edge of Staunton. If this man is here as a military prisoner there ought to be some notice of him in the War Department. He is returned to me as a citizen prisoner. If he be a citizen prisoner I recommend his discharge on taking the oath of allegiance and that he be permitted to join some company.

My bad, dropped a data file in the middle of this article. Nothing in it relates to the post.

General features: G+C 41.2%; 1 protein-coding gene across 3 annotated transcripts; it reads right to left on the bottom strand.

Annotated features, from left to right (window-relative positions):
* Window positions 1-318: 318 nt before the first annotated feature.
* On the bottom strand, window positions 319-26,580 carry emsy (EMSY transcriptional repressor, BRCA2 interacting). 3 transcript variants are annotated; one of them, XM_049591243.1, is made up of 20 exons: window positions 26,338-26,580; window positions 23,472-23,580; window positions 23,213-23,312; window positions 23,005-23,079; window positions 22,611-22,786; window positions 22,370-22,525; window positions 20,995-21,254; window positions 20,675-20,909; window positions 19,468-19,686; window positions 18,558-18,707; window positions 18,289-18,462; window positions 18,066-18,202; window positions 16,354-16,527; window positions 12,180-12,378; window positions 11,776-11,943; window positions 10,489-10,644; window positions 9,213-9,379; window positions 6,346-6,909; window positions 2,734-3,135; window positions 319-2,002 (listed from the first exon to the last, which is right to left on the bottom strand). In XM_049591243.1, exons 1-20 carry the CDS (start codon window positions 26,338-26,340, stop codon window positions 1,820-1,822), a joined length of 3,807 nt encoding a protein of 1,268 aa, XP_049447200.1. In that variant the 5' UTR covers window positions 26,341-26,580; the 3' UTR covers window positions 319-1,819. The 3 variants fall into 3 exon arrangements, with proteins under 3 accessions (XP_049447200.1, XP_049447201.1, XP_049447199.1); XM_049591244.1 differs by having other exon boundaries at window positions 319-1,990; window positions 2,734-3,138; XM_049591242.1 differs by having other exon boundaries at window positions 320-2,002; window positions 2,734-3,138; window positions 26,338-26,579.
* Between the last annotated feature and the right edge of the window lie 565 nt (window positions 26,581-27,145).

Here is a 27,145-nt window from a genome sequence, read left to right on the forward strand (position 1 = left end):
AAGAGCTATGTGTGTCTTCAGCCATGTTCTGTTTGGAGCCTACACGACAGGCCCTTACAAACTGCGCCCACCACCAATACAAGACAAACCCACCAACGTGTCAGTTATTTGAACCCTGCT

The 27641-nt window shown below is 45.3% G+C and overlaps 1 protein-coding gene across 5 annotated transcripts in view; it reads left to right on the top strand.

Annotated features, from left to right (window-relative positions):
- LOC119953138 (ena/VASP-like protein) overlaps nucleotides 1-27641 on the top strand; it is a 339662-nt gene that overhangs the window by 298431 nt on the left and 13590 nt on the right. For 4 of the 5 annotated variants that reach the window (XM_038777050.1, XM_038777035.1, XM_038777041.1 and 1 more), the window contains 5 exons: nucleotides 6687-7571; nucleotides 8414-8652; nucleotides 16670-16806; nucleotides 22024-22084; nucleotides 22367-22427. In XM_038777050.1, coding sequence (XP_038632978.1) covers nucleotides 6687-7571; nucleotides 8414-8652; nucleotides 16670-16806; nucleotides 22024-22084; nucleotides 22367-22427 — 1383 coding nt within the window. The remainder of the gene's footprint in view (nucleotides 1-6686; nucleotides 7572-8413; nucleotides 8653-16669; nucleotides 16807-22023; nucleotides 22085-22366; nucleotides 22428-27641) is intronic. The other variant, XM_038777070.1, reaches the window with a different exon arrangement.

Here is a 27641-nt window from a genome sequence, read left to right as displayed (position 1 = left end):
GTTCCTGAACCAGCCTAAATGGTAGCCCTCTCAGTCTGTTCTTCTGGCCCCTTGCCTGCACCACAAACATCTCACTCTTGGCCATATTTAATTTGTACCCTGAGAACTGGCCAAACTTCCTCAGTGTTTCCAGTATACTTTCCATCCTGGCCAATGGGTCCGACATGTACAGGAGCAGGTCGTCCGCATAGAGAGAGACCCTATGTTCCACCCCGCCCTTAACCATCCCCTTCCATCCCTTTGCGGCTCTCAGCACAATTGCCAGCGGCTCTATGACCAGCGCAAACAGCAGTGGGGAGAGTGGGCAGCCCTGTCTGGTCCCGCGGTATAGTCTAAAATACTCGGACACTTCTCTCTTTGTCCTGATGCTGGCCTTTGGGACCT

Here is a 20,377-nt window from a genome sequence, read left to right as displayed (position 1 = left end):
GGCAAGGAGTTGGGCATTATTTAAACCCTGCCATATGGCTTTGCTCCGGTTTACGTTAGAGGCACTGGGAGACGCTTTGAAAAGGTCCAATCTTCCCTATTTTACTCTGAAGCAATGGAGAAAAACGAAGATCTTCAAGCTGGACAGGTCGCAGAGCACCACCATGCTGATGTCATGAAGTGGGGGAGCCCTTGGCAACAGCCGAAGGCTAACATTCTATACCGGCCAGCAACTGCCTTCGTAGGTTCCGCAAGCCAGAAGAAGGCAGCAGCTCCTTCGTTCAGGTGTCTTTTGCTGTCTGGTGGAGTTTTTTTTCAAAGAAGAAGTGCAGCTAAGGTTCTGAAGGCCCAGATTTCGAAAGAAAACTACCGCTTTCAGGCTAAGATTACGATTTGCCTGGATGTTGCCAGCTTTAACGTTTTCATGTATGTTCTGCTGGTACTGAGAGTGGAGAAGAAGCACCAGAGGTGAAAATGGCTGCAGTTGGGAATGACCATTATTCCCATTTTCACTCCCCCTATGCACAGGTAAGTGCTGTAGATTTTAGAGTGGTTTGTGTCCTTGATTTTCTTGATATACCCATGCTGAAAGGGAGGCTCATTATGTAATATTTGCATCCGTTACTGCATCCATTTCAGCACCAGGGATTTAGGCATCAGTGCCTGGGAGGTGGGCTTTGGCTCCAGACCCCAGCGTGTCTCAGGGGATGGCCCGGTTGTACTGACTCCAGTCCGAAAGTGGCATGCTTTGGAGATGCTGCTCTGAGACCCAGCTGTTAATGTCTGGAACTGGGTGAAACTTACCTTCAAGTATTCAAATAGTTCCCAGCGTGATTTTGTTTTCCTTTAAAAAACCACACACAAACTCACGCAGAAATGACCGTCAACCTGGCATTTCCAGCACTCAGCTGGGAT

Nicholas King. - Claims to be a citizen of California but desires to join the Confederate service. Sent here from Manassas by an order dated November 7, herewith inclosed. I inclose with it a letter from King. King swears his statement in this letter is true. He says he was born in Fairfax County, Va., and was taken to Washington when young. Lived there till he was thirteen, then lived in Virginia till his father was appionted surveyor-general. Prisoner was then seventeen or eighteen years of age. He remained in the office of the surveyorp-general as a draftsman until his father was removed, and one year with Captain Hays, his father's successor. Was then connected with surveyos of public lands. In the spring of 1858 went with Captain Stone, now General Stone, of the U. S. Army, into the northern provinces of Mexico on a surveying contract. They were driven away by the Mexico authorities and came to Washington to settle their accounts and prosecute their claims for damages against Mexico. Refers to his written statement for his course since this war commenced. Says he did not see his Virginia relations until October, 1861, when he paid them a visit of a day or two. Says H. T. Pairo, broker, of Richmond, married his mother's sister. Says he never heard his father was accused of embezzling funds or being a defaulter. Says his father could not have been either, because the funds were in bank and could only be drawn on checks. Denies he ever made checks in his father's name or drew money wrongfully. Says he never heard he was suspected of doing so. Says he never went from Fairfax Court-House or did anything to cause suspicion against him. H. T. Pairo, who was summoned as a witness, testifies Nicholas King is the son of a sister of Mr. Pairo's wife, and witness has known him nearly all his (King's) life. When King was sixteen or seventeen years old his father placed him in the revenue service. King soon left it, Mr. Pairo heard, as a deserter. King's father had influence to have the matter passed over. A few years afterward King's father was appointed surveyor-general of California. The reports from there were King had forged his father's name and caused his father's defalcation, but witness does not know these reports were true. Says King came to Richmond before the battle of Manassas and staid two or three weeks. Owing to the trouble he had got his father into Mrs. Pairo, his aunt, took no notice of him, but witness saw him quite frequently while he was here. When King was in Richmond he represented he was in the employment of General Bearegard in the engineer service. King was very anxious to visit Yorktown and Nortfolk. Witness did not countenance him in these efforts and thinks he did not go. From his impression of King's character witness cautioned his own sons, who were at Manassas, to have nothing to do with King unless they found he (witness) was mistaken. He thinks King a man of fine talents and address, and if so disposed de could be very useful to the Confederacy; but if his disposition were not good he could do much mischief. I think King under the law of Virginia must be regarded as a citizen of California and not of Virginia. He is therefore an alien enemy. He professes great friendship for our cause, but from his bad character, his connection with